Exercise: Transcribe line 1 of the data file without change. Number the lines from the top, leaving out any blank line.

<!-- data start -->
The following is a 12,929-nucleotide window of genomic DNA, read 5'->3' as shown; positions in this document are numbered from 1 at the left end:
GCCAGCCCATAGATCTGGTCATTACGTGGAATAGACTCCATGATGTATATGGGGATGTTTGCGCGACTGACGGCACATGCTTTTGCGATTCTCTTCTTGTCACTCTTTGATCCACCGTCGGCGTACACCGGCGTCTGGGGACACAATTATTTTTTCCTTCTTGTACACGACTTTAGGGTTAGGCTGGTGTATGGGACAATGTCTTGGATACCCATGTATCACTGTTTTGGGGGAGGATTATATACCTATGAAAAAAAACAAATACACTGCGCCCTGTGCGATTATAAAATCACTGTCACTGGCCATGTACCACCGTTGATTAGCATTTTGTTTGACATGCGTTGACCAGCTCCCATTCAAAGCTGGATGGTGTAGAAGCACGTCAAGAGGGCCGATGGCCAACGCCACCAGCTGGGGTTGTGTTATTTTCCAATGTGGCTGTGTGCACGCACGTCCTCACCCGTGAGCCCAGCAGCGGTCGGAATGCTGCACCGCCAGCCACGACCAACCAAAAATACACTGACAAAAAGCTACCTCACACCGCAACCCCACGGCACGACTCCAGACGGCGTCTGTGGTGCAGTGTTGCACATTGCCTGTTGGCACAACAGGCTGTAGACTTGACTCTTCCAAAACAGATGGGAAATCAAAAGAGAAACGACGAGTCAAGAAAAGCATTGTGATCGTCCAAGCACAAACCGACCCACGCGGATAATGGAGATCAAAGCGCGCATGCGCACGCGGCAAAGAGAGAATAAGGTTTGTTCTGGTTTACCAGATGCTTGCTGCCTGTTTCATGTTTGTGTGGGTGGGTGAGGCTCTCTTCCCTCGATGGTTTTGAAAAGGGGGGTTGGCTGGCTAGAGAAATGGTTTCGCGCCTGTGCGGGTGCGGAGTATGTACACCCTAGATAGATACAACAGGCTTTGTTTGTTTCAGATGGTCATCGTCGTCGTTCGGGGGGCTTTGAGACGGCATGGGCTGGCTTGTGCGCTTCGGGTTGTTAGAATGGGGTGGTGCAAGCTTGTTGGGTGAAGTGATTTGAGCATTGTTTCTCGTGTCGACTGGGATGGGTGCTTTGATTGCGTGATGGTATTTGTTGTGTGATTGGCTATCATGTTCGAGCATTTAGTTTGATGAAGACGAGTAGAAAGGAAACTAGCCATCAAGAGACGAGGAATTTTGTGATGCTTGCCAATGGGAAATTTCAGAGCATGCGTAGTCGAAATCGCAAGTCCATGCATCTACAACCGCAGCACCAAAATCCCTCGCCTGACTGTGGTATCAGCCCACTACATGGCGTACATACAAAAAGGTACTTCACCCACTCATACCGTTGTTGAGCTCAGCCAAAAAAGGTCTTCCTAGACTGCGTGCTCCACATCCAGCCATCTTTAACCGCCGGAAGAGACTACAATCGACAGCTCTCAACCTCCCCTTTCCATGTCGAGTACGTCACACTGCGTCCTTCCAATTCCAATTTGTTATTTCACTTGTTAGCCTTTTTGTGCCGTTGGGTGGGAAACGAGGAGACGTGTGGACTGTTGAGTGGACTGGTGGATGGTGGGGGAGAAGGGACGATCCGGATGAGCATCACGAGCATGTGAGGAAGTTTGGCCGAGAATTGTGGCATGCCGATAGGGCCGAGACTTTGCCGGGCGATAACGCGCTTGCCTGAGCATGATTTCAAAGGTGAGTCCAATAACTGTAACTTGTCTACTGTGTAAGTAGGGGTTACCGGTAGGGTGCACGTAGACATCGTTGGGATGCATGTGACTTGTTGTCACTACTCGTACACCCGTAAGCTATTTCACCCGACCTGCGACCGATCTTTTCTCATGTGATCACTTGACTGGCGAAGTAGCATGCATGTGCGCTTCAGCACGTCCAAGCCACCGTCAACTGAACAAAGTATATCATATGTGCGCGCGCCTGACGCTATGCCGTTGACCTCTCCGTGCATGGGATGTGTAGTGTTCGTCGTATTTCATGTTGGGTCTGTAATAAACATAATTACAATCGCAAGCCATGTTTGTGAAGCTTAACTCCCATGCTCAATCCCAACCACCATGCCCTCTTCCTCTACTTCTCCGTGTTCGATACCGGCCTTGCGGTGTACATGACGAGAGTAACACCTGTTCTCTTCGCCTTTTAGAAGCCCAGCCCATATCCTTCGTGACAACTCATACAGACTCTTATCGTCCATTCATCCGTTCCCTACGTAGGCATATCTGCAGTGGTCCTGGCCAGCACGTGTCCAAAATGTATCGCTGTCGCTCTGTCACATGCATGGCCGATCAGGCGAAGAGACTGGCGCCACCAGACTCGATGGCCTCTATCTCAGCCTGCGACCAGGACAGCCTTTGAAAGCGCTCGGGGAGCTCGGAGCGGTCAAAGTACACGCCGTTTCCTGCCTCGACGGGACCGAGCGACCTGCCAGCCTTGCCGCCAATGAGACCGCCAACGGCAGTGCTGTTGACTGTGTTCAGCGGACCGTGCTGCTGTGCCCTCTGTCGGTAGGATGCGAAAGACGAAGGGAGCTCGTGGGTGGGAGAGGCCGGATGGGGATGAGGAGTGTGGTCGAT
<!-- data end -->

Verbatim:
The following is a 12,929-nucleotide window of genomic DNA, read 5'->3' as shown; positions in this document are numbered from 1 at the left end: